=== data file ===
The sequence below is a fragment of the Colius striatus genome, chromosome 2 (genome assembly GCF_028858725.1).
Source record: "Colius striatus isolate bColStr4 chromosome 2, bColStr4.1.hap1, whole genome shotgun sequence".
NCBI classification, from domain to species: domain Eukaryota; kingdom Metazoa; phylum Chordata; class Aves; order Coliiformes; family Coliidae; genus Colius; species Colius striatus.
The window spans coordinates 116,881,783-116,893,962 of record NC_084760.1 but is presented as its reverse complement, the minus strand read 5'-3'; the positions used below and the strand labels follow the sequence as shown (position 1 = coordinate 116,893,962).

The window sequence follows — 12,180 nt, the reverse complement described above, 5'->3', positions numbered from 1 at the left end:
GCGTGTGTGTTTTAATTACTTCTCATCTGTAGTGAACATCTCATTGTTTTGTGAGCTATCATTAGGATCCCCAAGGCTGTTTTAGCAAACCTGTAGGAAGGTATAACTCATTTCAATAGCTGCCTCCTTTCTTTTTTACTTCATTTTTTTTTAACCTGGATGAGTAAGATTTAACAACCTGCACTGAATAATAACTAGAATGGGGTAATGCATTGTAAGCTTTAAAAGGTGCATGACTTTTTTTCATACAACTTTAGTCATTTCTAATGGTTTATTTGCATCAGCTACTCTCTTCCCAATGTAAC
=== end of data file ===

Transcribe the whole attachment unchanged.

The sequence below is a fragment of the Colius striatus genome, chromosome 2 (genome assembly GCF_028858725.1).
Source record: "Colius striatus isolate bColStr4 chromosome 2, bColStr4.1.hap1, whole genome shotgun sequence".
NCBI classification, from domain to species: domain Eukaryota; kingdom Metazoa; phylum Chordata; class Aves; order Coliiformes; family Coliidae; genus Colius; species Colius striatus.
The window spans coordinates 116,881,783-116,893,962 of record NC_084760.1 but is presented as its reverse complement, the minus strand read 5'-3'; the positions used below and the strand labels follow the sequence as shown (position 1 = coordinate 116,893,962).

The window sequence follows — 12,180 nt, the reverse complement described above, 5'->3', positions numbered from 1 at the left end:
GCGTGTGTGTTTTAATTACTTCTCATCTGTAGTGAACATCTCATTGTTTTGTGAGCTATCATTAGGATCCCCAAGGCTGTTTTAGCAAACCTGTAGGAAGGTATAACTCATTTCAATAGCTGCCTCCTTTCTTTTTTACTTCATTTTTTTTTAACCTGGATGAGTAAGATTTAACAACCTGCACTGAATAATAACTAGAATGGGGTAATGCATTGTAAGCTTTAAAAGGTGCATGACTTTTTTTCATACAACTTTAGTCATTTCTAATGGTTTATTTGCATCAGCTACTCTCTTCCCAATGTAAC